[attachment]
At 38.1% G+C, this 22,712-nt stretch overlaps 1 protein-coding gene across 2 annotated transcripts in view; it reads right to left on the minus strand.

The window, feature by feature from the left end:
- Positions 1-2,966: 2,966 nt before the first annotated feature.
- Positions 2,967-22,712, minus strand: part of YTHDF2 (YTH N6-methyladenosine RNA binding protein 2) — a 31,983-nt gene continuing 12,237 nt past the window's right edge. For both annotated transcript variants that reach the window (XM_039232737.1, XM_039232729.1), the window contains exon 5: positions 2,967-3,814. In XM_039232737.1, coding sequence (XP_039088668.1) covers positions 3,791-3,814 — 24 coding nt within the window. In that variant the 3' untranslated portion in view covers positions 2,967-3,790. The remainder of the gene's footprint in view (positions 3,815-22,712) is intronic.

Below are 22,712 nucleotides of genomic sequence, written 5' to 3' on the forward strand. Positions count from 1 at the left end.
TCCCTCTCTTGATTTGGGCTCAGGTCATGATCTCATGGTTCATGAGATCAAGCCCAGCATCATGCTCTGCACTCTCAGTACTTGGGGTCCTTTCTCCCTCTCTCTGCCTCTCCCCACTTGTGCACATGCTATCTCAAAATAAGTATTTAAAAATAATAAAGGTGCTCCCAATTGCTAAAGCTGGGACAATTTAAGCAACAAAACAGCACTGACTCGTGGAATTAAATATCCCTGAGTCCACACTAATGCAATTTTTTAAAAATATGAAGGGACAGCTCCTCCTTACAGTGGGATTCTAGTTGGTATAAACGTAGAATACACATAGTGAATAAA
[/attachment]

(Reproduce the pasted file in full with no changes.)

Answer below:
At 38.1% G+C, this 22,712-nt stretch overlaps 1 protein-coding gene across 2 annotated transcripts in view; it reads right to left on the minus strand.

The window, feature by feature from the left end:
- Positions 1-2,966: 2,966 nt before the first annotated feature.
- Positions 2,967-22,712, minus strand: part of YTHDF2 (YTH N6-methyladenosine RNA binding protein 2) — a 31,983-nt gene continuing 12,237 nt past the window's right edge. For both annotated transcript variants that reach the window (XM_039232737.1, XM_039232729.1), the window contains exon 5: positions 2,967-3,814. In XM_039232737.1, coding sequence (XP_039088668.1) covers positions 3,791-3,814 — 24 coding nt within the window. In that variant the 3' untranslated portion in view covers positions 2,967-3,790. The remainder of the gene's footprint in view (positions 3,815-22,712) is intronic.

Below are 22,712 nucleotides of genomic sequence, written 5' to 3' on the forward strand. Positions count from 1 at the left end.
TCCCTCTCTTGATTTGGGCTCAGGTCATGATCTCATGGTTCATGAGATCAAGCCCAGCATCATGCTCTGCACTCTCAGTACTTGGGGTCCTTTCTCCCTCTCTCTGCCTCTCCCCACTTGTGCACATGCTATCTCAAAATAAGTATTTAAAAATAATAAAGGTGCTCCCAATTGCTAAAGCTGGGACAATTTAAGCAACAAAACAGCACTGACTCGTGGAATTAAATATCCCTGAGTCCACACTAATGCAATTTTTTAAAAATATGAAGGGACAGCTCCTCCTTACAGTGGGATTCTAGTTGGTATAAACGTAGAATACACATAGTGAATAAA